As in all films noir, things never go exactly as planned. The darkness of the themes and story, loaded with fate-driven dramatic irony so well brought out by screenwriter Daniel Fuchs, are strikingly complemented by aesthetically harsh, low-key black-and-white cinematography from the great master of shadows John Alton.

Picture quality on Kino’s Blu-ray is often excellent, displaying finely-detailed textures, drastically superior to typical Public Domain DVDs or streaming video copies, but does have quite a few softer, grainy, contrasty sections due either to optical effects or replacement footage. Sound quality is good.

The main bonus feature is a wonderful audio commentary by film noir expert and author Imogen Sara Smith, who discusses not only the cast and crew members but the cleverly crafted use of mirror imagery and the intense noir sensibility that ranks it among the top of its genre. It’s like a mini-course in film noir. There are also trailers for five other fine noir films Kino has on Blu-ray.

THE SCAR on Blu-Ray -- Movie: A- / Video: B+ / Audio: B+ / Extras: B-

Recently in:

Katrina Klett grew up running in fields with bees stinging her bare feet. Her parents constantly reminded her to put on shoes, but she rarely listened. Today, the family company she helps run in Jamestown, Klett Beekeeping, has…

How long have you had your computer monitor? Is it time to get a new one? How do you know if it is time to get a new one? Many people got their monitor bundled with their computer. I don’t have too much to complain about if that…

May 31-June 1Fargo Civic Center 207 4th St N, FargoA platform for you to build your business, your unmanned expertise, or network with fellow enthusiasts. Even more useful, on May 30 and June 2, Part 107 Drone Ground Training…

We’ve just read Mike McFeely’s interview with Governor Burgum, are intrigued by the governor’s vision of the future of higher education; that online courses will largely obviate the need for campuses, tenured faculty, and…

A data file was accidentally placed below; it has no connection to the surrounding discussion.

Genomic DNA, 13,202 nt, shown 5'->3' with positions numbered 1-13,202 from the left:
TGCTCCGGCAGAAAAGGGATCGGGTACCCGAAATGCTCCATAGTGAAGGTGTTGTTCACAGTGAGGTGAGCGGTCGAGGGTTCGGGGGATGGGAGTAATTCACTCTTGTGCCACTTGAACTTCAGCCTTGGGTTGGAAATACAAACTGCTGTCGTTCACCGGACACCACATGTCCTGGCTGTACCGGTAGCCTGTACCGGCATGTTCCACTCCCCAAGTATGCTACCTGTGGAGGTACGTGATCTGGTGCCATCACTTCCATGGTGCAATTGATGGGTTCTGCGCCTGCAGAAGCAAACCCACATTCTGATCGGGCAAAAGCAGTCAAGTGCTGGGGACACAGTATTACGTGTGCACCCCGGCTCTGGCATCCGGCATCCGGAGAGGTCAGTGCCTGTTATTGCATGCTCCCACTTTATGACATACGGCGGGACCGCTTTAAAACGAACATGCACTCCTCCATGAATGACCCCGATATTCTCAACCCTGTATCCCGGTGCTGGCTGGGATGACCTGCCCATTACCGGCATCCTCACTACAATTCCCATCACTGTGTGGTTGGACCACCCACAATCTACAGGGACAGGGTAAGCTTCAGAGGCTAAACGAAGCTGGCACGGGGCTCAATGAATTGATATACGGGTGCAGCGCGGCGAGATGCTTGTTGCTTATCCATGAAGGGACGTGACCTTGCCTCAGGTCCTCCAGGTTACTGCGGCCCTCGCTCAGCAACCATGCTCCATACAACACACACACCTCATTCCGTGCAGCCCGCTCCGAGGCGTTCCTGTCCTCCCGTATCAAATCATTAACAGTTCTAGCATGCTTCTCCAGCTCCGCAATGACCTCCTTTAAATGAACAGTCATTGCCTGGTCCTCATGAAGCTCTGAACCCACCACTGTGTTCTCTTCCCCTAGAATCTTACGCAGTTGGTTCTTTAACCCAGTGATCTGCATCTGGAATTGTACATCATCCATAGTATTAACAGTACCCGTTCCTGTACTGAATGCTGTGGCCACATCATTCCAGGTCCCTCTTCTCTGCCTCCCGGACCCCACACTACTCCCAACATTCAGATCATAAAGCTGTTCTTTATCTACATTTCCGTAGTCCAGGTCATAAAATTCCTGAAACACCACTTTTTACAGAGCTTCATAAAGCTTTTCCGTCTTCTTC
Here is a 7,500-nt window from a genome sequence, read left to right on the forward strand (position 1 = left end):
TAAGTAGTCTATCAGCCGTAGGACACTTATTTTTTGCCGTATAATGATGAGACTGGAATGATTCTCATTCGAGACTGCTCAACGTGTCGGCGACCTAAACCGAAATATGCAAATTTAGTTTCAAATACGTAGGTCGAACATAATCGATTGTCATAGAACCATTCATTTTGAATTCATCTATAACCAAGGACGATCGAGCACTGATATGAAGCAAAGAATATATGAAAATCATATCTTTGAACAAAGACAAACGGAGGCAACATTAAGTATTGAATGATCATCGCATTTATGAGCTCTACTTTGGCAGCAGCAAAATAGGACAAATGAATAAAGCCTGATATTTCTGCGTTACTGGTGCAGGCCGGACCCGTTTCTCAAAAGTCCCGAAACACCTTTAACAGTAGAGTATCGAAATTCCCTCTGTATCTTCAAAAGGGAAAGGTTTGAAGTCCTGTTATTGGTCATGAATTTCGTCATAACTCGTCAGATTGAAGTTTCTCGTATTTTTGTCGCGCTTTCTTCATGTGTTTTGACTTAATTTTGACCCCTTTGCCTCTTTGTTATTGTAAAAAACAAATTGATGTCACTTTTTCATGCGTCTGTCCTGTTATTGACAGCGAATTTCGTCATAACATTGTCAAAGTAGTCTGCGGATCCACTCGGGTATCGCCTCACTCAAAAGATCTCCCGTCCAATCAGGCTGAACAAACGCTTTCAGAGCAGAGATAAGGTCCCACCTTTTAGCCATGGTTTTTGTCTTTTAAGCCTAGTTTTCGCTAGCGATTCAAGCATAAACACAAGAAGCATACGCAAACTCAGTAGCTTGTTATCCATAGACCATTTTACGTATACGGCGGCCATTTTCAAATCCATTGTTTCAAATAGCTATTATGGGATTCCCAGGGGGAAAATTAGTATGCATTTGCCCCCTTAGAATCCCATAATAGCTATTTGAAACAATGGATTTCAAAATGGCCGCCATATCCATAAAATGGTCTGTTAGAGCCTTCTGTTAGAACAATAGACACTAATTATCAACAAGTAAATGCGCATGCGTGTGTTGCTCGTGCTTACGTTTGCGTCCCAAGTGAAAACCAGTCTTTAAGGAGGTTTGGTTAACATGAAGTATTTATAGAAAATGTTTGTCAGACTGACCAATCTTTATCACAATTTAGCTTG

The rich live 20 years longer than the poorSeveral recent incidents in the airline industry are sending messages to the Ninety-Nine Percent around the world. If you can’t hold it, don’t book a flight. A male passenger was…

The moment of truth has arrived. After seven weeks of sampling and judging some of the finest libations in the area the results for this year’s Cocktail Showdown have arrived. Christopher Larson, Raul Gomez and Sabrina Hornung…

Do you eat enough vegetables? Almost no one does. The current USDA nutrition guidelines for adults recommends 2.5 to 3 cups of vegetables to be eaten daily. Other nutrition sources indicate this number can be upwards of 6 cups of…

Nine band lineup at The AquariumLocal radio listeners are likely to be familiar with 95.9 Radio Free Fargo, a station devoted to serving the Fargo-Moorhead area and run completely by volunteers. The station plays a little bit of…

Cinema

​Killer serial makes Blu-ray debut

by Christopher P. Jacobs

“Daredevils of the Red Circle.” Who are they? What is it? Before the internet, before television, serialized drama was still a significant part of popular culture. Novels were serialized in magazines and newspapers going back…

Artist Anna Lee brings years of knowledge to Fargo in new workshopsOrganizing and participating in locally-grown fashion shows, years at corporations like Target. And now working as an independent artist, Anna Lee has done it all,…

When we had a chance to catch up with Corey Ruffin, the mastermind behind the Grand Rapids-based traveling burlesque troupe Super Happy Funtime Burlesque, he was at the repair shop getting a tune-up on their tour bus. The retired…

Humor

​Talking to strangers

by Sabrina Hornung

“I don’t have a tour, like, on the back of a sweatshirt,” comedian Paula Poundstone says. “I go out every weekend. This weekend I went out Friday, Saturday and Monday. Mostly it’s Friday/Saturday or Thursday through…

This Memorial Day weekend, thousands of hands will be reaching into icy cold coolers for a refreshing beer to wet the whistle. Mark Bjornstad, co-founder and president of Drekker Brewing Company hopes that at least once during the…

Wellness

​Gut instinct

by Amber Schmidt

While many of us suffer with the occasional upset stomach, long-term digestive issues can lead to increased problems down the road. According to the United States Department of Health and Human Services, an estimated 60 to 70…

Live and Learn

​The other shoe

by HPR Contributor

By Elizabeth Nawrotnawrot@mnstate.eduI look up from my hotel lobby breakfast astonished to see a framed print of Wassily Kandinsky's "Mit und Gegen,” a masterpiece of color and composition that just happens to be my favorite…

With the recent passage of the American Health Care Act (AHCA) by the U.S. House of Representatives, it is important to have an honest and truthful discussion regarding what the AHCA is and what it is not. But before we get into…